What does food science have to do with aid and development?
Updated: Oct 30
Perhaps the better question is: why isn’t food science widely utilized for humanitarian and development purposes? An emerging field called Food Science for Relief and Development (FSRD) offers innovative solutions to food insecurity and malnutrition.
First, let’s define FSRD: The application of food science and technology to enhance food security, health, and economic prosperity for global humanitarian and development purposes.
Why Food Science and Technology?
Food-related aid has traditionally centered on 1) humanitarian crises and emergency response, 2) agriculture and 3) nutrition. There’s no denying the importance of each of these. But a comprehensive food system would tie the three together. It would focus on long-term sustainability as well as food that’s fit for purpose. Food science, directly applied to humanitarian and development needs, can be that connective tissue.
Characteristics of FSRD
Emphasis on long-term development challenges to include prevention, relief, and improvement
Implemented in consultation with communities, utilizing locally sourced materials/resources
Culturally appropriate and innovative food solutions
Economically and technically feasible
Useful in both long-term development and emergency relief situations
FSRD is brimming with possibilities.
Judicious use of basic food science can add value to agricultural products and create inclusive value chains that benefit many. This results in higher profits for food processors and agribusinesses as well as interesting new consumer products and expanded markets. Food can be produced locally rather than imported.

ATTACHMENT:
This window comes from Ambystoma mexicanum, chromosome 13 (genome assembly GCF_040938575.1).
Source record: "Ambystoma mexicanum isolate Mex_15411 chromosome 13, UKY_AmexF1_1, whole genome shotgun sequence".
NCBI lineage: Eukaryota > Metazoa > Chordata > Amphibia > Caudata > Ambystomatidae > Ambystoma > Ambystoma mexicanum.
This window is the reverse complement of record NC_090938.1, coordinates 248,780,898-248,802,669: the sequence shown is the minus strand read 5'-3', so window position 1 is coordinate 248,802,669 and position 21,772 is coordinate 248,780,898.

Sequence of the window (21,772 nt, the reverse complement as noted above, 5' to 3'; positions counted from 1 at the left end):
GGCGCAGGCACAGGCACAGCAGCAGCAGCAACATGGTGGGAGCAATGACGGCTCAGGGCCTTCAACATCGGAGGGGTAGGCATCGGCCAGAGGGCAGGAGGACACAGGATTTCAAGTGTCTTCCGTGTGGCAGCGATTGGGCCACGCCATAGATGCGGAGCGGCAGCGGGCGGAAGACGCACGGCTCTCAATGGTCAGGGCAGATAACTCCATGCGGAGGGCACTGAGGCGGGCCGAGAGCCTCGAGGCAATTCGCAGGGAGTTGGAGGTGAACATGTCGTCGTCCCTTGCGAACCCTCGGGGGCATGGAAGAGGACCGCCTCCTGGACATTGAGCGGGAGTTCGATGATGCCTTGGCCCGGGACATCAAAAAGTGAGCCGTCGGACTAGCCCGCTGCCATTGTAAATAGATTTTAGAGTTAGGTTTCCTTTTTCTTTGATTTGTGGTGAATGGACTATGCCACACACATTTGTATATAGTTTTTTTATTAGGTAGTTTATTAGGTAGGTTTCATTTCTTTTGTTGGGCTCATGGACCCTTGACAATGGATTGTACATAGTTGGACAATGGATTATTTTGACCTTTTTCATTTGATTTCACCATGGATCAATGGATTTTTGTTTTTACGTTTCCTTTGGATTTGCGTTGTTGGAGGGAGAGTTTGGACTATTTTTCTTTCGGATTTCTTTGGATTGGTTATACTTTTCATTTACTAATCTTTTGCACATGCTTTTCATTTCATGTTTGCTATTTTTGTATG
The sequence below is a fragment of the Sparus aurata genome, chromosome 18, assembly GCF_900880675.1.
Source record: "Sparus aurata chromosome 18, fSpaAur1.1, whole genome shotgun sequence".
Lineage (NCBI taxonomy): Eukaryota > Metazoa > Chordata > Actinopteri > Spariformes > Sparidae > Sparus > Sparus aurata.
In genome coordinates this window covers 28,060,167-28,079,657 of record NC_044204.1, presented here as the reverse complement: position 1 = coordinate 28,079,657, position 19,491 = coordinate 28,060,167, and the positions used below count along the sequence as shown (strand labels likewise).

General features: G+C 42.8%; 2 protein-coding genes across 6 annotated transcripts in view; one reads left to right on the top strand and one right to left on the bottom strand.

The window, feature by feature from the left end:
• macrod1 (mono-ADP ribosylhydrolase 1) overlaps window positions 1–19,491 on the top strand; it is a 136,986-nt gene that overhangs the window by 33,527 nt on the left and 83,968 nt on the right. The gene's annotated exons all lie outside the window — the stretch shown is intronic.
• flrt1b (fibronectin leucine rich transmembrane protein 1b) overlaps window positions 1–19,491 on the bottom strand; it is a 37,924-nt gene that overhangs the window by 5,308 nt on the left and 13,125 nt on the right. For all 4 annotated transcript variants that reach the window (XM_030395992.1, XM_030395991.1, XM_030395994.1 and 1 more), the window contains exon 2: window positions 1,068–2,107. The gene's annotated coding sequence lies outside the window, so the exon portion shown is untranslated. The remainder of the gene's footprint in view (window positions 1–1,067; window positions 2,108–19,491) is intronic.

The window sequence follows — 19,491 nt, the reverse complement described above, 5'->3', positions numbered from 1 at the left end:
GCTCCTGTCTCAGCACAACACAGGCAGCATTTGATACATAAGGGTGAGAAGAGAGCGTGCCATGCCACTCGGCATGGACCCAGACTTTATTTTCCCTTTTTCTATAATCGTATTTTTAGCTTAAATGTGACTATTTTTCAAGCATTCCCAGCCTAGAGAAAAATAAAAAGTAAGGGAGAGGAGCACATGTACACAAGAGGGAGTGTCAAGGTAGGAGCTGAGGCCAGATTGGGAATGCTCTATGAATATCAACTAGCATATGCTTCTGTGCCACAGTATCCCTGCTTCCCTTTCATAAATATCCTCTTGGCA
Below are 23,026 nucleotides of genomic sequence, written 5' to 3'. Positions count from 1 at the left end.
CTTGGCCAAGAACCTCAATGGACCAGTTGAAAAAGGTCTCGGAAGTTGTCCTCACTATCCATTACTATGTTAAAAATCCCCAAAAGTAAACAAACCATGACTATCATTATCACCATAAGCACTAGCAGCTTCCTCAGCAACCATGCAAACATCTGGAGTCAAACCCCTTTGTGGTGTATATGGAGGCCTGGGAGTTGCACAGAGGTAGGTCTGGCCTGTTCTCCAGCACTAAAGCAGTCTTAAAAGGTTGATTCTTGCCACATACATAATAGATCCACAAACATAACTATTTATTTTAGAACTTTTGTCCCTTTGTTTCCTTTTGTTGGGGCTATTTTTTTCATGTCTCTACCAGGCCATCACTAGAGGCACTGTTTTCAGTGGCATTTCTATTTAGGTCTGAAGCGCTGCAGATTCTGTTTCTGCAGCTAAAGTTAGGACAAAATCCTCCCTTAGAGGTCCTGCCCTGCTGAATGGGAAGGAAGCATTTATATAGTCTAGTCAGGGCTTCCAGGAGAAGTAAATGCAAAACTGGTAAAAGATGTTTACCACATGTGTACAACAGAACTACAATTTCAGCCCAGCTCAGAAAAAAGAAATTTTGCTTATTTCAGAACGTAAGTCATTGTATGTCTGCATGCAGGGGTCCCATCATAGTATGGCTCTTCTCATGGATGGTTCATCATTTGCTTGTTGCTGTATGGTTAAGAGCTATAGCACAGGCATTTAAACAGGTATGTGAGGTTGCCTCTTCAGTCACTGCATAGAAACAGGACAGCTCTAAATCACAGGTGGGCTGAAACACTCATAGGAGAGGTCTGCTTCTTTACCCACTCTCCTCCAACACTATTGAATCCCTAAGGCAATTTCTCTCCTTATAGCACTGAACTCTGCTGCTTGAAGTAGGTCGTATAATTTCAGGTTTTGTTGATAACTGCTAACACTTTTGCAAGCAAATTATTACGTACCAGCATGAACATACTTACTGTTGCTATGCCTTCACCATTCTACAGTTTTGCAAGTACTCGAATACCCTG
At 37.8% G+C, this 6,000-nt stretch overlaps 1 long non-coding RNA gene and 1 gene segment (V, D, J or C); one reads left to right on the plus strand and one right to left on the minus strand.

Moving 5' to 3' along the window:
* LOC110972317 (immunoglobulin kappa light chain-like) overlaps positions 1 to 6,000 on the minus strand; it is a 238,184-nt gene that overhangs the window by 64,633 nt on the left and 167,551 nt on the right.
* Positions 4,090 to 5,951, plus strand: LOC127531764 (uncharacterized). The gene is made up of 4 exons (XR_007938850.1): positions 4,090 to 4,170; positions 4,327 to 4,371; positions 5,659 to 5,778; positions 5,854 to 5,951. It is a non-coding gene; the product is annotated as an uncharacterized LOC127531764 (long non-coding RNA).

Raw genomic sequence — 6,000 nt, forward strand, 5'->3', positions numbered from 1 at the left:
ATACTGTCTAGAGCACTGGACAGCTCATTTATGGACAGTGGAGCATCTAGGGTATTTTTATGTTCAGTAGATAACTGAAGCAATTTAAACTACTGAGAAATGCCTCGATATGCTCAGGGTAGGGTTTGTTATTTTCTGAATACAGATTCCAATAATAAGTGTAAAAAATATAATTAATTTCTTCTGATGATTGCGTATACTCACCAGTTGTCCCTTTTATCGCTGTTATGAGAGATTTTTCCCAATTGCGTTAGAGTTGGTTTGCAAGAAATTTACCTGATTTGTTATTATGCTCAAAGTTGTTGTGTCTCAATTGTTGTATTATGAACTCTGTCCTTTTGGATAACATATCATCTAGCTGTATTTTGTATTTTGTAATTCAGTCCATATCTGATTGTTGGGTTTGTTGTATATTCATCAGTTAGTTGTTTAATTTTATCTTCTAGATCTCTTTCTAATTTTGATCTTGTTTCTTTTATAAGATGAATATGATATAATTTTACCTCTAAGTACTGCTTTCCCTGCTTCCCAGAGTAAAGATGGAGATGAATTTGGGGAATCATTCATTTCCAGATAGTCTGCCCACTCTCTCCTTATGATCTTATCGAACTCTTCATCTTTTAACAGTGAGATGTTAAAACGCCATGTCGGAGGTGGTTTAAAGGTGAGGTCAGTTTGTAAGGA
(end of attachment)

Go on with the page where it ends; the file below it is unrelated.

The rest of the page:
More protective and greener packaging can be utilized. Food loss can be minimized with natural preservation options. Innovative food engineering and process development can enable efficient food production under difficult conditions. Nutritional value can be improved. Food can be cleaner, safer, and quality-consistent.
In a nutshell, food security can be enhanced.
And there’s plenty of room for creativity. Protein-enhanced foods (perhaps with innovative local protein sources), user-friendly/convenient product forms, enhanced nutrient bioavailability, utilization of local functional ingredients, products for specific conditions or populations, and production via alternative energy sources are all very feasible.
Uses and Abuses
FSRD should produce food that is nutritious, safe, affordable, and compliant with regulations. Technology should be exploited in innovative ways to achieve specific goals, not as the driver. Implementation must be multidisciplinary, involving experts in nutrition, product development, food safety, compliance, process engineering, quality control, etc. As well, partnerships with governments, the private sector, donors, NGOs, and other organizations are encouraged. Finally, the food should be minimally processed for optimal feasibility, affordability, and nutrition.
FSRD Should be a Thing
I’m part of a movement to create awareness in the development community about how FSRD can improve health and nutrition, enhance food security, and strengthen economies by creating businesses. We also seek to create courses, academic programs, and trainings in this specialty.
If you have questions or would like info about FSRD and incorporating it into your programs, please email me at email@example.com.